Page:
French President Francois Hollande’s government won its first confidence vote even as the resignation of Budget Minister Jerome Cahuzac increased the political challenge of revamping Europe’s No. 2 economy.
The no-confidence motion against the government’s handling of the economy by the opposition Union for a Popular Movement was defeated with only 229 of 540 lawmakers voting in favor. The vote came as Cahuzac, 60, became the first minister to step down since Hollande won power in May, exiting amid an investigation into whether he had an undeclared Swiss bank account.
The opposition’s questioning of government policies and the departure of Cahuzac under a cloud underline the challenges faced by Hollande as he grapples with a stalled economy, unemployment at a 13-year high and European Union pressure to cut France’s budget deficit. Hollande’s approval rating fell 8 points in the past month and is at a record low for a president 10 months into his mandate, a BVA poll showed this week.
“There’s been bad news on unemployment, the deficit and growth,” said Celine Bracq, a pollster at BVA. “As long as there is no sign of evidence that his actions are working, his popularity can continue to drop.”
Cahuzac’s exit is a particular blow for Hollande because the minister was in charge of pushing through 5 billion euros ($6.5 billion) in spending cuts by the end of the month to appease the European Commission after the government said it would miss its deficit-reduction target this year.
“This poses a problem in that the timing is not good,” said Emmanuel Rivier, a pollster at TNS Sofres in Paris. “In the government’s favor, they have moved quickly with this resignation to protect their program.”
Cahuzac, who maintains his innocence, had been also responsible for clamping down on tax evasion.
Hollande’s ministers rallied to assure voters that the government won’t be driven off course in cost reductions.
“We remain in a phase of budget seriousness,” Industry Minister Arnaud Montebourg said on France Inter radio.
Bernard Cazeneuve, who will replace Cahuzac at the budget ministry, said the cuts are necessary for France’s credibility.
“We have to reduce public spending, that’s the line of the government,” he said on Europe 1 radio.
Hollande “expressed his confidence” at a cabinet meeting today that Cazeneuve will “continue the serious work carried out” by Cahuzac, government spokeswoman Najat Vallaud-Belkacem told journalists today.
The problem for Hollande is how to revive an economy ravaged by Europe’s debt crisis and a policy malaise symbolized by more than three decades of budget deficits.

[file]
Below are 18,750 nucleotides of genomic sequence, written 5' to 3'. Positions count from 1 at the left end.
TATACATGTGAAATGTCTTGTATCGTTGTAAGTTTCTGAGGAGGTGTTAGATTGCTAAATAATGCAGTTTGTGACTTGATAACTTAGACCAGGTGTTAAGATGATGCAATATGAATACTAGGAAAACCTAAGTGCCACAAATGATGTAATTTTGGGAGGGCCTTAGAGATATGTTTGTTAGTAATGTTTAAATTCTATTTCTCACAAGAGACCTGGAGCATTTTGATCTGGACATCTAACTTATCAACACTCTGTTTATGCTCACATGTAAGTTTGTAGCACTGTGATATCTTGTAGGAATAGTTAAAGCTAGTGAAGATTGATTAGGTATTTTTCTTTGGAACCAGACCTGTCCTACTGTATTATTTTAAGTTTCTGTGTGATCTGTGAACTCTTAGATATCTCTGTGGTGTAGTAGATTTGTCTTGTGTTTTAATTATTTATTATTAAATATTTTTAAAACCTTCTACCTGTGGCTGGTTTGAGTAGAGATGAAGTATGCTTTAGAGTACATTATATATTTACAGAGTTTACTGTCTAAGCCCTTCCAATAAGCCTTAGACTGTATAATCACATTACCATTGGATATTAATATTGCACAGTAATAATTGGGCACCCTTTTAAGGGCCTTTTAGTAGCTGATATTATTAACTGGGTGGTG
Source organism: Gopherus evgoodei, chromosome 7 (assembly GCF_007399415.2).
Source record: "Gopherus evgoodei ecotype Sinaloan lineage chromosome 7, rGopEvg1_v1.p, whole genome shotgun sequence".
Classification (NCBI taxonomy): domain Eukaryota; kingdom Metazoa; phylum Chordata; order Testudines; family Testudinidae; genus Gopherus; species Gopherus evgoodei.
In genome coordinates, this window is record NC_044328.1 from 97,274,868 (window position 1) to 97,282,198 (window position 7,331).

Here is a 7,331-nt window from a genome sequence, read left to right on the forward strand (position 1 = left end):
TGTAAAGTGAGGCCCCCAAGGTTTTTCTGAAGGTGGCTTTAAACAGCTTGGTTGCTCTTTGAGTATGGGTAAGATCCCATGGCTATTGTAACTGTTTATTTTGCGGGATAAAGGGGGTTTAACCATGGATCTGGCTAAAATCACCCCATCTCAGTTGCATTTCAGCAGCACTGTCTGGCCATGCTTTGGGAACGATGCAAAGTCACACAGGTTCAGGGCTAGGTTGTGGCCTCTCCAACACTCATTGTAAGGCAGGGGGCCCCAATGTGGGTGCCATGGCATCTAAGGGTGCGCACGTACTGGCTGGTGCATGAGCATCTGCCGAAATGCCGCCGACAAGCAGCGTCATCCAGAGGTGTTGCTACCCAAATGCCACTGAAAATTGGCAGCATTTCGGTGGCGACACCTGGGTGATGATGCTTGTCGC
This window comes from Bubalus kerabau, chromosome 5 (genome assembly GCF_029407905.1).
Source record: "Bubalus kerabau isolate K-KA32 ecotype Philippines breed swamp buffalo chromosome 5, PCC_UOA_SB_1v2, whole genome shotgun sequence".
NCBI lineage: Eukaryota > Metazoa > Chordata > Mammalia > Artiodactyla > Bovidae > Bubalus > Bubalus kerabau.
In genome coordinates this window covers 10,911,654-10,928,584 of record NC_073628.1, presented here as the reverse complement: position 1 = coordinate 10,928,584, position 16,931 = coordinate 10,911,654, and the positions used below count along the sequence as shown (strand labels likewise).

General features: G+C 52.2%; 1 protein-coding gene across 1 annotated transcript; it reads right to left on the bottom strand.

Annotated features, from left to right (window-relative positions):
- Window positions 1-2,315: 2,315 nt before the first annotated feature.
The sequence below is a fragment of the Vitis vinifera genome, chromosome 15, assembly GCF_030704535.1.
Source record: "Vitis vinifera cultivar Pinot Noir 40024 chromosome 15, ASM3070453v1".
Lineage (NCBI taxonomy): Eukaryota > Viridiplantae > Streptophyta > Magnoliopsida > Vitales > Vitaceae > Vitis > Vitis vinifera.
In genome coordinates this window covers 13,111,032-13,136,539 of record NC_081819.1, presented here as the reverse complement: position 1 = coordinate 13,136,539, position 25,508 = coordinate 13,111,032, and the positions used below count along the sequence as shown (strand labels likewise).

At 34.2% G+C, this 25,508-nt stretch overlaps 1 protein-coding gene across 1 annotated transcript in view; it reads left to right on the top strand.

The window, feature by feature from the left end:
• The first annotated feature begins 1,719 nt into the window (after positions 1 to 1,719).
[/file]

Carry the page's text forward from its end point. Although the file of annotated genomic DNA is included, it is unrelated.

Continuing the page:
With public debt above 90 percent of gross domestic product and rising, the economy is set for a second year of little or no growth, according to both the Organization for Economic Cooperation and Development and the European Commission.
The OECD said yesterday that unemployment will peak at about 11.2 percent next year after rising to 10.6 percent in the fourth quarter of 2012. The lack of economic expansion means the budget deficit is on track to be about 3.5 percent of GDP this year instead of the 3 percent that France had promised its European partners it would achieve.
About 35 percent of French voters approve of Hollande’s performance, down from 43 percent in February and 61 percent at the beginning of his mandate last May, according to BVA.
The poll is based on interviews with 1,139 adults March 14 and 15 and has a margin of error of about 2.5 percentage points.
UMP leader Jean-Francois Cope today charged Hollande and his prime minister, Jean-Marc Ayrault, with saddling the French economy with too many tax increases and choking off growth.
“You’ve made the irresponsible choice of imposing a fiscal shock,” Cope said today as he introduced the confidence motion. “You’ve strangled the French. They don’t spend, they don’t invest, they don’t hire.”
Ayrault replied that he’s acting to lower spending and embarking on a lasting overhaul of the economy after a decade in which Cope’s party held power and failed to act.
“We are trying to make historic reforms,” Ayrault said. “We’re undertaking a complete renovation of our social system and have begun a battle for jobs.”
The confidence vote was the first faced by Hollande’s cabinet. His predecessor Nicolas Sarkozy faced three such votes between 2007 and 2012.
Only one vote of confidence passed since its creation with the constitution of the Fifth Republic in 1958. It overthrew the government of Prime Minister Georges Pompidou in 1962 as it sought to pass the universal suffrage.
Hollande’s Socialist Party has 276 seats in the 540-seat National Assembly, constituting a majority that’s strengthened by the backing of allies who have another 32 votes. The opposition UMP has 186 seats.
To contact the reporter on this story: Mark Deen in Paris at email@example.com
To contact the editor responsible for this story: Vidya Root at firstname.lastname@example.org